“They’re dumping so much money into research,” the NASIC analyst said, that China is rapidly closing the gap with the US military. Watching what works for the US military, it is incorporating computers, networking, and other advanced technologies. One example: Integrated air defenses that used to rely on point-to-point data links, making them vulnerable to disruption, now employ robust, automated, and more survivable networks.

China and Russia have used these past 18 years to study the American way of war, emulating what they see as useful and identifying weaknesses they can seek to exploit in the future. Like a football coach with access to his rival’s playbook, China now knows how to read America’s offense and defense and to anticipate what plays will be called and when.

In a new report produced for the Defense Advanced Research Projects Agency, the Air Force Association’s Mitchell Institute for Aerospace Studies starts from the premise that America is losing its competitive edge and that the greatest Air Force ever built is now so dependent on a small number of sophisticated weapons that it can no longer afford to take operational risk.

“China is developing their own theory of system conflict,” says Heather Penney, a senior resident fellow at Mitchell and a co-author of the study. That system targets “our data links and information networks to disrupt our information flows” and aims to dismantle “key nodes of our operational system, specifically our command and control to get inside of our decision cycles and induce even further confusion.”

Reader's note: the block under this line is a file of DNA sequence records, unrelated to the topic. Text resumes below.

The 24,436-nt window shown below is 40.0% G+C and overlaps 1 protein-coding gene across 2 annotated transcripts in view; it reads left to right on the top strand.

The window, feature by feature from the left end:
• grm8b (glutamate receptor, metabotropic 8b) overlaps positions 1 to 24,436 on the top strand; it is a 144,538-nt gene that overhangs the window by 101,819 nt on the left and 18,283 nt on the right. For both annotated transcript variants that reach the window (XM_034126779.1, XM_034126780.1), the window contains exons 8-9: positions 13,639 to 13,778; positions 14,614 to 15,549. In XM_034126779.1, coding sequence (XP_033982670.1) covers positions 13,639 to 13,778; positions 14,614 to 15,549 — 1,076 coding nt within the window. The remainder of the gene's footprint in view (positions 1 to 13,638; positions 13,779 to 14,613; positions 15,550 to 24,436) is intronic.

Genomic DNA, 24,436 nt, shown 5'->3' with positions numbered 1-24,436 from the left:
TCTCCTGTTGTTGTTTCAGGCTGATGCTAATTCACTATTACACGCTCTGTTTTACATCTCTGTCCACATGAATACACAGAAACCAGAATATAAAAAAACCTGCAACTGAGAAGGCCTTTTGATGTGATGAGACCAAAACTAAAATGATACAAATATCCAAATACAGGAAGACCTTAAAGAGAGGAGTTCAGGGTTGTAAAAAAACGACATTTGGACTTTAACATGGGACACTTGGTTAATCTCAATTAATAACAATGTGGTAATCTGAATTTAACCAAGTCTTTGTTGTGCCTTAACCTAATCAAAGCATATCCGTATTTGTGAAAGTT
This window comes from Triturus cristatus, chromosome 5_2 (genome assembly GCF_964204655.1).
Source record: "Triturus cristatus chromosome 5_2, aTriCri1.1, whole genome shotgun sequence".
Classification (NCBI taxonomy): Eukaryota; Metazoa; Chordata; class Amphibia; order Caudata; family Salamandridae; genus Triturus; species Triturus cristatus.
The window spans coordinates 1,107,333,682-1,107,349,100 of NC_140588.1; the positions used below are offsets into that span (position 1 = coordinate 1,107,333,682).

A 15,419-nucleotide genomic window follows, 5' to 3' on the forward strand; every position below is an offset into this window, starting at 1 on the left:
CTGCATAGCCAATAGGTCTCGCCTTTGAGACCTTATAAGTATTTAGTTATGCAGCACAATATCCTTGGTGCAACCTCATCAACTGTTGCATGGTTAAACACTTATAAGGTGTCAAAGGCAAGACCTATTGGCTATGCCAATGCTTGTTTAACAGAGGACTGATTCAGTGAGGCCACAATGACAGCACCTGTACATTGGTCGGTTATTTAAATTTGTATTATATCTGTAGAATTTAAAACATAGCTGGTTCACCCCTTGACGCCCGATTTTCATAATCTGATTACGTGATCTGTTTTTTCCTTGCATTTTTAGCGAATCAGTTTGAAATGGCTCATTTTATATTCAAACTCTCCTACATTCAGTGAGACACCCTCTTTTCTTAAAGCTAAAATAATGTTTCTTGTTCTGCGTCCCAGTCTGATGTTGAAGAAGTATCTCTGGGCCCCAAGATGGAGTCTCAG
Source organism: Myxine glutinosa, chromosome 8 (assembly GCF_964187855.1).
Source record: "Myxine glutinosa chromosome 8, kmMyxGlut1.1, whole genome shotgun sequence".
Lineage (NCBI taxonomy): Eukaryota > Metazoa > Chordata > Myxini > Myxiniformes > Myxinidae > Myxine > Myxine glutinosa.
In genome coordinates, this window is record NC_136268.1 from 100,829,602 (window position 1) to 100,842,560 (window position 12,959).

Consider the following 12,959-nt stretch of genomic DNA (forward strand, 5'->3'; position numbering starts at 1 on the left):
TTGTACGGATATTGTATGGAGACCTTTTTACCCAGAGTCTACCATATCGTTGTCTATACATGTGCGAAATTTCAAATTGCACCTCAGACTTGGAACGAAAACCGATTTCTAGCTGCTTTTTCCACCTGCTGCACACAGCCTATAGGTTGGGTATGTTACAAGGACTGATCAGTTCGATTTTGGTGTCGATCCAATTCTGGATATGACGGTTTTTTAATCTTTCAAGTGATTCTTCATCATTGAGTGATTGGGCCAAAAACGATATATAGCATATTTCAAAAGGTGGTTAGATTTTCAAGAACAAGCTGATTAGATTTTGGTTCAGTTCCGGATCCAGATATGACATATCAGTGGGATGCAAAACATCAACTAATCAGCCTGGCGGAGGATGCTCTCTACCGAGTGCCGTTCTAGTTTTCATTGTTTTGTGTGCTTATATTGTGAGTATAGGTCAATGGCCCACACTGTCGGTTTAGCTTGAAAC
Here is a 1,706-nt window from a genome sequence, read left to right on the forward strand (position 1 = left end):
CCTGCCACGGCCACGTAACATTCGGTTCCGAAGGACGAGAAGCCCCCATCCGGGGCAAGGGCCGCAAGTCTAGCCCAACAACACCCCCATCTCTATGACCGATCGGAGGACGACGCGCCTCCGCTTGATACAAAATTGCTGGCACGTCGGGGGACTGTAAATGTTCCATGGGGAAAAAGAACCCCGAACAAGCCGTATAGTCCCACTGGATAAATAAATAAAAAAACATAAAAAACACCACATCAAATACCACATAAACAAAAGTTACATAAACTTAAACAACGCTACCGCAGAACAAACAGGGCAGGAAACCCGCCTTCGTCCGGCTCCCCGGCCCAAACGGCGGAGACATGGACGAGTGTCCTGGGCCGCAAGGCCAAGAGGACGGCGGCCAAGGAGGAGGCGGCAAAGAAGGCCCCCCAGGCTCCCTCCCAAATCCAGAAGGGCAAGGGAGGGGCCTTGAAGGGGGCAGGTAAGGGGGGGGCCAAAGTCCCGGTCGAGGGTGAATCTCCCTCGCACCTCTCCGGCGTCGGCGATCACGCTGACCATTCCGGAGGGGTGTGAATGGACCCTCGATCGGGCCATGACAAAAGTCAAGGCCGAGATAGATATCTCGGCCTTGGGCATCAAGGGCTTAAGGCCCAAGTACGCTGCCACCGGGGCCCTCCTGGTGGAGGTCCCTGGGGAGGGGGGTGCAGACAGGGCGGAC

The study offers a vision for how to turn things around. Its report, “Restoring America’s Military Competitiveness: Mosaic Warfare,” introduces a game-changing, force design concept that could help rewrite the US playbook to create a perpetually changing, unpredictable puzzle to adversaries.

To seize back the initiative, DARPA’s Mosaic concept would gradually trade today’s platform-centric force design and its small number of highly integrated and extremely expensive systems in favor of a highly disaggregated web of lower-cost, more specialized assets, none of which can be deemed a critical point of risk. Like an artist’s colored tiles or a child’s Lego bricks, these pieces could be assembled, disassembled, and reassembled in an infinite number of ways, creating a widely dispersed web of weapons and sensors to confound adversaries with a constantly changing and overwhelming set of threats.

It’s not all new. The concept builds on ideas already being investigated by the Air Force: swarming drones, loyal wingman, and Next-Generation Air Dominance, which like Mosaic, has been described as a system of systems, rather than a platform. It is encouraging to see DARPA and the Air Force so closely aligned.

The risk now is not that leaders rush ahead and experiment—that is essential. Rather, it is that they not put off near-term modernization while waiting for future concepts to mature. That is a risk the Air Force cannot afford—now or ever.